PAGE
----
Sunday, February 5th, 2023
Sunday, February 5th, 2023

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Weather limits bear season opener

Quehanna, Pa. — Bear season was rather short, but sweet, for Brian Hill of Vandergrift, Armstrong County. 
His group of 22 hunters targets fenced deer exclosures on state forest or state game lands for their drives. For the first drive of the morning in the Elk State Forest, he drew a watcher position. According to Hill, they picked this location – a new one – for their starting point, because one of their camp members had seen a large bear in that area a week before the season.
“Our group started driving through the brush at daybreak, but I didn’t see the bear until nearly 8 o’clock,” Hill related. At first, it was sky-lined at the top of the hill, and it wasn’t safe to shoot. Then he dropped down the hill and I was able to make a 25-30 yard shot with my .270.”
At 493 pounds, Hill’s bear was the largest weighed at the Quehanna check station on the first day of the season.
“This is just utterly amazing. You hardly ever even see a bear and now I got one,” Hill said. He is getting a full body mount of his trophy bruin.
Hill’s bear was one of 1,623 harvested on the opening day, Nov. 22. This compares favorably with the preliminary harvest of 1,320 on the opening day of the 2013 season, and 1,530 taken on the opening day of 2012. The total harvest in 2012 was the third highest on record.
If you wanted to experience weather extremes, this bear season had a lot to offer – near record cold and an ice storm on the opening morning, and then record or near-record heat and high winds on the second day. On top of that, heavy snow fell in the eastern half of the state on the last day of the statewide four-day season.
A single-digit low temperature throughout the central part of the state might have prompted more than a few hunters to delay their entry afield on the opening morning. If that wasn’t enough, freezing rain hit the mountains later in the day, beginning midmorning in the southwest and extending to the northeastern counties by mid-afternoon. 
Portions of I-80 and I-99 and many other routes were closed for part of the day. 
“The light rain hit our area in late morning, and by noon, the back roads were just horrendous,” noted Regis Senko, Northwest Region Information and Education supervisor.        
Some hunters were trapped on mountaintops because it was too icy to drive down, while others had to wait an hour or more before roads were salted so that they could take their bears to a check station.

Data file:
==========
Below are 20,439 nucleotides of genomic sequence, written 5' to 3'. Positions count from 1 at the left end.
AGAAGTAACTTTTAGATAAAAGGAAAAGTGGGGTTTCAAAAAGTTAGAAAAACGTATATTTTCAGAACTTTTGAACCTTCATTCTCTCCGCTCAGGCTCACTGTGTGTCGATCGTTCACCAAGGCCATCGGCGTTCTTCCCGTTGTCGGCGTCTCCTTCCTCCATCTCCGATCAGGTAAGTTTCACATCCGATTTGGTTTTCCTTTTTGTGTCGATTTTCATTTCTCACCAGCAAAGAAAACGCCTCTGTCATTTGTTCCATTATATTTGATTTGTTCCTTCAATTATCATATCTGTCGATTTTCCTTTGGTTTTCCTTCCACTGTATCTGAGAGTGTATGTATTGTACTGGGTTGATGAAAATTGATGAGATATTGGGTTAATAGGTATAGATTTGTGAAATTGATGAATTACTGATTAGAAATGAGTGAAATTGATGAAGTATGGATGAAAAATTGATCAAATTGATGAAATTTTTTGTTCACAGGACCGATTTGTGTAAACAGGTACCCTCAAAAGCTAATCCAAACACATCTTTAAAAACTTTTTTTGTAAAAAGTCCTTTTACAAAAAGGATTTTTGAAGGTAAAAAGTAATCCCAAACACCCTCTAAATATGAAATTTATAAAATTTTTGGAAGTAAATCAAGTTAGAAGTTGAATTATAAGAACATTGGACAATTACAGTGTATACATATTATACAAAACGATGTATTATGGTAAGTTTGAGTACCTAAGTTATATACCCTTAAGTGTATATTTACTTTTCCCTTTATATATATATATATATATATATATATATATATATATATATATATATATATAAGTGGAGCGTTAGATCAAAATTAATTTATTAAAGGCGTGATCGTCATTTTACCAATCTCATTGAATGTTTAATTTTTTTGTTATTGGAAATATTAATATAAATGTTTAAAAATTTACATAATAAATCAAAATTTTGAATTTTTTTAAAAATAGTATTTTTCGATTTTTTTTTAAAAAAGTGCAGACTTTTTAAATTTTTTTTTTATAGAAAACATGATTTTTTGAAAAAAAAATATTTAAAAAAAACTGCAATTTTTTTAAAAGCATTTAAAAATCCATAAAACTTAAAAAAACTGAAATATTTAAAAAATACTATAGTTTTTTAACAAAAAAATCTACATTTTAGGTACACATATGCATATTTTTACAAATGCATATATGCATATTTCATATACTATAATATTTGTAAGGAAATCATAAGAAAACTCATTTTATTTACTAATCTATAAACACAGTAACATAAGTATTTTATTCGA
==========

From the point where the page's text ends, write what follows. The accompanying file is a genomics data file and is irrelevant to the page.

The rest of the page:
Two northcentral hunters related that they had walked across an old railroad bridge in the morning to get to their hunting spots. When they returned in the late afternoon, the bridge was too icy to safely cross, so they had to ford the stream.
Most of the northwestern counties had snow cover during the opening day and for a week preceding the hunt. Here, at least on the opening day, weather had a positive impact on the harvest.
“We had 5 to 6 inches of snow, and hunters could easily see areas where bears had been active,” said Senko. “The snow was melted by Monday, however.”
The snow cover likely explains the strong opening day tally for hunters in the northwestern counties. The region produced 248 bears that day – nearly 50 more than in 2013 or 2012.
The ice possibly impacted the opening day harvest in the southwest, as well. According to wildlife education specialist Patrick Snickles, two of their check stations (in Indiana and Westmoreland counties) reported totals that were well below average, while the Somerset County station processed 101 bears – a near record total.  
The weather was beautiful on Nov. 24, maybe too warm for staging bear drives the second day of the season. Hunters tallied only 417 bears that day, which compares to 724 harvested on day two last year, 556 shot in 2012, or the 773 bears taken on the second day in 2011. The additional 417 bears brought the preliminary season total to 2040.
Every bear season has its oddities. The opening day produced a small cinnamon-phase bear from Mifflin County. On the second day of the season, three bears, each tipping the scales at over 500 pounds,  were harvested from just one township near Benezette, in Elk County.
Big bears are the norm for Pennsylvania hunters. By the end of day two, the most recent data available at press time, the largest bear had an estimated live weight of 677 pounds. James Hultberg, of Pittsfield, tagged the large bruin in Warren County.
Other large bears include a 623-pound male harvested in Union County by Fred Stoltzfus, of Lewisburg; a 598-pound male shot in Butler County by Jeffrey  McClymonds, of Slippery Rock; a 574-pound male taken in Blair County, by Ray Golden, of Tyrone; a 560-pound male harvested in Somerset County, by Derek  Wheeler, of Uniontown; a 559-pound male shot in Tioga County by K.L. Sarangoulis, of Reading; a 558-pound male taken in Potter County, by Colton Group, of Landisburg; a 557-pound male harvested in Cambria County, by Brett Robine, of Irwin; a 553-pound male shot in Clearfield County, by Quentin McClarren, of West Decatur; and a 552-pound male taken in Armstrong County, by Travis Crawford, of  Kittanning.
Data from only the first two days of the regular season was available at press time. Archery and other early bear season harvest data still is being entered into the Game Commission’s database, and the extended season is yet to come.
Based on past harvests, this year’s total should be one of the top 10 harvests on record – possibly even in the top three. 

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